Among other things, I am skim-reading the “instrumentum laboris” (“working document”) of the recent Synod of Bishops in Rome. They met, during the run-up to the year of faith, to discuss the New Evangelisation.
Fascinated to see whether the document would say anything about education, I did a search, and found this:
- 148. Taking into consideration the great differences, due to geography, in societies and the history of Catholicism in each nation, all agree that the Church has expended great energy in the field of education, a work which continues today. Catholic schools and universities are present in practically every particular Church. In this regard, the responses provide detailed information on the work undertaken in education and the fruits which this work has produced in the past as well as what is taking place today. The past and present development of some nations is a direct result of the Church’s efforts in education.
- 149. Today, the work of education is taking place in a cultural context where every kind of educational activity is becoming more difficult and critical to the point that the Pope Benedict XVI has spoken of an “educational emergency.” With this expression, the Holy Father intends to allude to the special urgency to pass on to future generations the basic values of life and moral conduct. Consequently, many places are increasingly demanding a genuine form of education as well as truly qualified teachers. Such requests are commonly raised by parents who are concerned about the future of their children, by teachers who are sadly experiencing the deteriorating situation in schools and by society itself which sees the very foundations of harmonious living threatened.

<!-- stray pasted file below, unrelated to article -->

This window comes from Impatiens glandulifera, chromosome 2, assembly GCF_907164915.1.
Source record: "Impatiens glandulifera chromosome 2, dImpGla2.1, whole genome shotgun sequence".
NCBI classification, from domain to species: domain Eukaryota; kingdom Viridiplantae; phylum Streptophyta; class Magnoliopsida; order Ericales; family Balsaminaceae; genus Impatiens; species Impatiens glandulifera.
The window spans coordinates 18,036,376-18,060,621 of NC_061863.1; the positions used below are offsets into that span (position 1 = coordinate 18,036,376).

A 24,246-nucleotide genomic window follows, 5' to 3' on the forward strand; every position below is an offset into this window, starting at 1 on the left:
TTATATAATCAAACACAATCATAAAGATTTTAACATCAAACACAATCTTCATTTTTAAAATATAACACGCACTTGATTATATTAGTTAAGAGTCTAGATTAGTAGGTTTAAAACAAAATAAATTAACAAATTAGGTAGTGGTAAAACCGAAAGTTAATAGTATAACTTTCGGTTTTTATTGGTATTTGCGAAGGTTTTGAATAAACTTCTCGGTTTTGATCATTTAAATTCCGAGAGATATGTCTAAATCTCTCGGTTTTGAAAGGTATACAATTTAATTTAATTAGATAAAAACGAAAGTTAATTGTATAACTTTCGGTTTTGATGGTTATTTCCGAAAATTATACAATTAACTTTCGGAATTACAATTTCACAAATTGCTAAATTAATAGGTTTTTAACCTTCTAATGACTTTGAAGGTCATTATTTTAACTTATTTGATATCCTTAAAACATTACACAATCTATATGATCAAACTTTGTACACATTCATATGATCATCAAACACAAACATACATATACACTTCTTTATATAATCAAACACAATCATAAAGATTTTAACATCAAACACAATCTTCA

- 150. Similarly, the Church’s duty in educating people in the faith, discipleship and witnessing to the Gospel can be seen as a contributing factor in permitting society to emerge from the weight of this crisis in education. When speaking of education, the responses describe a Church who has much to contribute and who has a concept of education she has managed to spread throughout the world, namely, that the person and his formation are primary and that she desires to provide a genuine education that is open to the truth, including the encounter with God and a faith-experience.
- 151. Furthermore, some responses praise the value and emphasis of the educational endeavours of the Church as a way of providing an anthropological and metaphysical basis to today’s challenges to education. The basis of the “educational emergency” at present may in fact be a result of the imposition of an anthropology marked by individualism and a dual relativism which reduces reality to something to be manipulated and limits Christian revelation to merely an historical process devoid of its supernatural content.
- 152. Pope Benedict XVI describes these roots in the following manner: “One essential root I think consists in a false concept of man’s autonomy: man should develop on his own, without interference from others, who could assist his self-development but should not enter into this development. […] I see the other root of the educational emergency in scepticism and relativism or, in simpler, clearer words, the exclusion of the two sources that orient the human journey. The first source would be nature according to Revelation.[…] It is fundamental to recover a true concept of Nature as the Creation of God that speaks to us; the Creator, through the book of Creation speaks to us and shows us the true values. And thus finding Revelation: recognizing that the book of Creation, in which God gives us the fundamental orientation, is deciphered in Revelation.”